In Central Kalimantan province in Indonesian Borneo, rain induced by cloud seeding brought a respite on Friday for some communities, said Agus Wibowo, spokesman for the National Disaster Management Agency (BNPB).
A CASA C-212 aircraft dropped 800 kilos (1,700 pounds) of salt to create artificial rain over Pulang Pisau regency in Central Kalimantan, resulting in a 30-minute downpour, Agus said.
“Weather modification operations will continue and intensify to extinguish forest fires so that we will see clear skies again,” he said in a statement.
However, air quality remained at hazardous levels in parts of the province, with almost 500 fire hotspots detected, according data released by BNPB on Friday.
In total, 2,873 hotspots were detected across six provinces on Sumatra and Kalimantan, the Indonesian name for Borneo, with air quality indexes showing readings ranging from hazardous to moderate, BNPB said.
The agency said more than 884,000 patients with respiratory problems had been recorded in the six provinces since February, when the current bout of forest fires began.
There are no official estimates available on the extent of losses from the haze, but BNPB said almost 330,000 hectares (815,000 acres) of forest have been ravaged since the onset of the fires this year.
BNPB chief Doni Monardo inspected burned out areas in Kalimantan in a helicopter and concluded that the fires were deliberately lit, Agus said.
“There was a regular pattern and only areas outside plantations were burned,” Agus told BenarNews.
More than 29,000 workers and 44 helicopters had been deployed to extinguish the fires, a sharp increase from more than 9,000 a week ago, the disaster management agency said Friday.
‘They create trouble every year’
Haze blown by monsoon winds has also begun affecting some areas of the Philippines, officials in Manila said Friday.
Light to moderate haze was covering the southern city of Zamboanga, the central cities of Cebu and Dumaguete and the western province of Palawan, Landrico Dalida Jr., the deputy administrator of the Philippine Atmospheric, Geophysical and Astronomical Services Administration, told the Associated Press.
“It’s visible, meaning there are particles that are really coming from those areas in Indonesia and they reach us,” Dalida said.
Air quality in some parts of Sarawak, in Malaysian Borneo, hit unhealthy and hazardous levels on Friday, authorities said.
On Wednesday, Malaysian Prime Minister Mahathir Mohamad said his government was considering a law to penalize local companies that refuse to shoulder responsibility for fires burning in estates they own in Indonesia.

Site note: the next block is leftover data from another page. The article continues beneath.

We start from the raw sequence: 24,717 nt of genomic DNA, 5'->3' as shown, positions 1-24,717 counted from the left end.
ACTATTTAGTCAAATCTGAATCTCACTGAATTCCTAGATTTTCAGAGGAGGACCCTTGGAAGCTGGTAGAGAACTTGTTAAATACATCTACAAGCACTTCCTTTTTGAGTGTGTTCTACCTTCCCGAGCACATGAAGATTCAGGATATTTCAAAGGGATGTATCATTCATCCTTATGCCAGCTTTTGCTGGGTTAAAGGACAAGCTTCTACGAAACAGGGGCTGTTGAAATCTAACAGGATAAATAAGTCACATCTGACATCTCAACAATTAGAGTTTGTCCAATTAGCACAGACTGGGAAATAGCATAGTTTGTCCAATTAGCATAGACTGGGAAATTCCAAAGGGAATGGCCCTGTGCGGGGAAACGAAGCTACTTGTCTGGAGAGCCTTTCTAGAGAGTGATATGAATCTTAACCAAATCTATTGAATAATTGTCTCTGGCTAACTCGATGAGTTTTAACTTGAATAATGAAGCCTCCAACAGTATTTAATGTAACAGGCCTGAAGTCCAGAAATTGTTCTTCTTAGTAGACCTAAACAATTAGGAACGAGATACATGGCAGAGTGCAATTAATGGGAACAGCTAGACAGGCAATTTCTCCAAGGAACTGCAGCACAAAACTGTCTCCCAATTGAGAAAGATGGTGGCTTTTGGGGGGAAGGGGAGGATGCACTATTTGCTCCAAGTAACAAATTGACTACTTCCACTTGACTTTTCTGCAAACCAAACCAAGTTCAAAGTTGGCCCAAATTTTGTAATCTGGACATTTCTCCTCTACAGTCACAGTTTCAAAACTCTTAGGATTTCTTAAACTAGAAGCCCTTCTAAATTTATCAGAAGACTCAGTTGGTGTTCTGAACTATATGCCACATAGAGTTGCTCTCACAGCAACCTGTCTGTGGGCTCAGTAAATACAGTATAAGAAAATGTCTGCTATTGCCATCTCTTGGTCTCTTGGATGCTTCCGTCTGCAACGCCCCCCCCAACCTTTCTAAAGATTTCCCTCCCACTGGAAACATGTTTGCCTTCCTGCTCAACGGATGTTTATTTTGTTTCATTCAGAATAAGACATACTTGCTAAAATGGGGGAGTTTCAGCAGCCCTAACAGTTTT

“We also want to take action against Malaysian companies which have estates outside Malaysia, which are contributing towards the haze because of burning in their estates,” Mahathir told reporters.
Indonesian authorities have named local subsidiaries of four Malaysian palm oil conglomerates –Sime Darby Plantation, IOI Corporation, TDM Berhad and Kuala Lumpur Kepong Berhad –among those accused of causing the forest fires.
In Singapore, air quality improved on Friday, with the 24-hour Pollutant Standard Index reading at 59 to 64, within the moderate range, the Straits Times reported.
Smog from Sumatra has severely affected five southern-most provinces in Thailand and is expected to stay for another three days, Thananchai Wannasut, the environmental director in Songkhla province, said Friday.
“On Sept. 18, we measured fine particles at 100 micrograms per cubic meters of air and 230 micrograms at its peak, the worst in 3-year period,” Thananchai told BenarNews.
The country’s air safety level is 50 micrograms per cubic meters of air.
Meanwhile, Thai Minister of Public Health Anutin Charnvirakul said he had ordered local health authorities to prepare masks for residents. He warned people to seek immediate treatment in cases of breathing difficulty, coughing or dizziness.
At the Indonesian consular office in Songkhla, a small group of residents gathered to urge Indonesia to solve the haze problem.
“We demand that the Indonesian government solve the issue as soon as possible, prevent occurrences of the issue as they create trouble every year,” Sarawuth Srisong, a participant in the small protest rally, told BenarNews.
Pimuk Rakkanam in Bangkok and Aminah Farid in Kuala Lumpur contributed to this report.